The address on the piece of paper isn't too hard to find, once Margolo locates the street. The house is low and drab and brown, hunched close to the ground as if gravity is too much with it. In this neighbourhood, it has good company.
Arthur's room is in the basement. Margolo, crouching at the window, is reminded of her hole. What are the odds that they would both live underground?
Art sits up in bed when he hears her tapping on the window. Seconds later, she is slipping inside, taking in the room where her Art has spent so much time. It is dark, lit only by a small reading light on the bedside table. The walls might be white; she can't tell, as they're completely hidden beneath posters of bands and video games she's never heard of. The room appears to have been hit by a blizzard of clothes, which have drifted in the corners and wherever there's a flat surface, nearly hiding the desk and the dresser and the flat black box in the corner that Margolo barely recognizes as a television. As she makes her way to the bed, she steps on a dirty plate half-buried in the strata of clothing. It crunches disconcertingly, and she steps gingerly away from it.
She recognizes a stack of paper in one corner, as yet untouched by the slurry of clothing, as her story, and a warm feeling builds in her chest.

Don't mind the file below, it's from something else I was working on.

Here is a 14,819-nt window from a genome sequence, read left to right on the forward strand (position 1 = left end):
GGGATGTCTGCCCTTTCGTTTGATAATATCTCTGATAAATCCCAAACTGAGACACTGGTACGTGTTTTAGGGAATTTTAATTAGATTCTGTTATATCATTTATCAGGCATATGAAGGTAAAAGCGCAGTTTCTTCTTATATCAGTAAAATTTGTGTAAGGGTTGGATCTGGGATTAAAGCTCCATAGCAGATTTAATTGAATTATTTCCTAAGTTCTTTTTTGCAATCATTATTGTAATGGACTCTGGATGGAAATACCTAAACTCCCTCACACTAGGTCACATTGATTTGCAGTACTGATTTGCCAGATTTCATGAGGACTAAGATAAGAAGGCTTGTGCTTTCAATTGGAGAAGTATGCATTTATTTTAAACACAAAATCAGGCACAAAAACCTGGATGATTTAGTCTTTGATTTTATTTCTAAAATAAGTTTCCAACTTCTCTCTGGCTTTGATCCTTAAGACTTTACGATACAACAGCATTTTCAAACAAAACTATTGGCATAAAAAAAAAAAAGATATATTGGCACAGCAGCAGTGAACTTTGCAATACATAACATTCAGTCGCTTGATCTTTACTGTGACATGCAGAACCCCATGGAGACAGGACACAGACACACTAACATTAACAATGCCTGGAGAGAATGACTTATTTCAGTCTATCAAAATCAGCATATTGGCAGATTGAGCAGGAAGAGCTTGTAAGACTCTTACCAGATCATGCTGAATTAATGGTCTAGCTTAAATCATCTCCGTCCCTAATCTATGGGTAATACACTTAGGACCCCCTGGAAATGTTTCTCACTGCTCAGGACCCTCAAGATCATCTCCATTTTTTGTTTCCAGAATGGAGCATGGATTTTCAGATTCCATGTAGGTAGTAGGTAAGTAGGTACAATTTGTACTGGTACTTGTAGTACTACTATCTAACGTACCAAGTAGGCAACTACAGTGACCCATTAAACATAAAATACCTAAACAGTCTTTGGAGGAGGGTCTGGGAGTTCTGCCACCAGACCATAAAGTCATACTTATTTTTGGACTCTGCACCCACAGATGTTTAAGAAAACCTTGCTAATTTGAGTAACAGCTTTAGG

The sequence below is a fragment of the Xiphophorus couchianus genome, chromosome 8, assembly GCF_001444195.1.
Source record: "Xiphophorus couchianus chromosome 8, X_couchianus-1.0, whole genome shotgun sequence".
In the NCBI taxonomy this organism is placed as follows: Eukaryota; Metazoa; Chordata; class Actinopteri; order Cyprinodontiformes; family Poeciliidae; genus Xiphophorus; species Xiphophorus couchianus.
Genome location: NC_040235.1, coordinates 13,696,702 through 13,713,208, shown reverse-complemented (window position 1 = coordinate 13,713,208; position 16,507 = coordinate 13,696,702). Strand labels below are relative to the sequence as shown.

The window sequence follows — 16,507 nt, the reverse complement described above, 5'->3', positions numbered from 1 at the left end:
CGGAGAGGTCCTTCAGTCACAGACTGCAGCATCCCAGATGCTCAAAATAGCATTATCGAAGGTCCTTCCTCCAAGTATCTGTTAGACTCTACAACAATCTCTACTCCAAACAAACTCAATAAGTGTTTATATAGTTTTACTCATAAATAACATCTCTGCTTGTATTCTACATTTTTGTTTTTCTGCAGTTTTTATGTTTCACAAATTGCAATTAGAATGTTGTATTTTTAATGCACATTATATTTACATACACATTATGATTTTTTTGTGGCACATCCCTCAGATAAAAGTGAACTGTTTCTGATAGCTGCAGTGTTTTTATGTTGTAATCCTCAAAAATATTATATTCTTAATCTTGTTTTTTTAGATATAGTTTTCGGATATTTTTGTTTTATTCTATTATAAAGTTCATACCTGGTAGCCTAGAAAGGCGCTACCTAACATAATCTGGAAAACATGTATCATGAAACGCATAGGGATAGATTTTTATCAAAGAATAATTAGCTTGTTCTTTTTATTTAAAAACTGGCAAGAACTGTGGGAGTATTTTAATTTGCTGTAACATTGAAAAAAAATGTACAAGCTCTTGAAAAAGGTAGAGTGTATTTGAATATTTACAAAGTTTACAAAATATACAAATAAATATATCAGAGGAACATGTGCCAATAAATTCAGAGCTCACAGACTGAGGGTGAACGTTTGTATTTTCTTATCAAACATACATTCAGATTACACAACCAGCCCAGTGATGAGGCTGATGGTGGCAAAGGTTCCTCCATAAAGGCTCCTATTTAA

Art is already seated on the bed again. "Sorry," he says softly. "I shouldn't actually be up and about yet." He grimaces and gestures to his injured shoulder. "Still healing."
Margolo nods, and takes a seat on the armchair beside Art's bed, pushing aside a pile of clothes and wrinkling her nose at the smell.
There's silence for a little while, as both of them shift about, getting comfortable. Then Margolo asks, "What did you think?"
Art looks puzzled for a few seconds, before comprehension dawns. "Oh. I…" He sighs, frustratedly, and runs a hand through his dark hair. Finally he says, distantly, "It was heartbreaking."
"Then…you liked it?"
Art meets her eyes for the first time since she arrived. "Some of it was really hard to read," he says awkwardly.
Margolo wants to smile, but can't quite find one in her. "Some of it was hard to live."
There's silence, broken only by the rattle of water pipes in the ceiling.
"I ended sort of abruptly," Art says, with a glance at the stack of paper.
"It wasn't finished."
She can't meet his eyes. Instead, she holds out the notebook she killed his best friend for.
Art recognizes it instantly. "Hey, this is Sam's, isn't it? What're you doing with -" He rocks back as it hits him. "You."
Margolo nods, miserably.
"But…why?" Art's voice is pleading, almost pathetic, as he gestures to the stack of paper in the corner. "Was any of it true?"
"Yes! I – I just wanted…" The corners of Margolo's eyes sting. It's all gone wrong again. And every word Art says only serves to underline the point.
She is alone.
And always will be.
When she returns the next night, Art is already awake and sitting up waiting for her. He lets her in without a word, after what looks like a fierce internal struggle. Margolo slips in soundlessly, aware for the first time that she is trespassing and unconsciously trying to make herself as small as possible. Perhaps, if she is small enough and quiet enough and still enough, she might just disappear.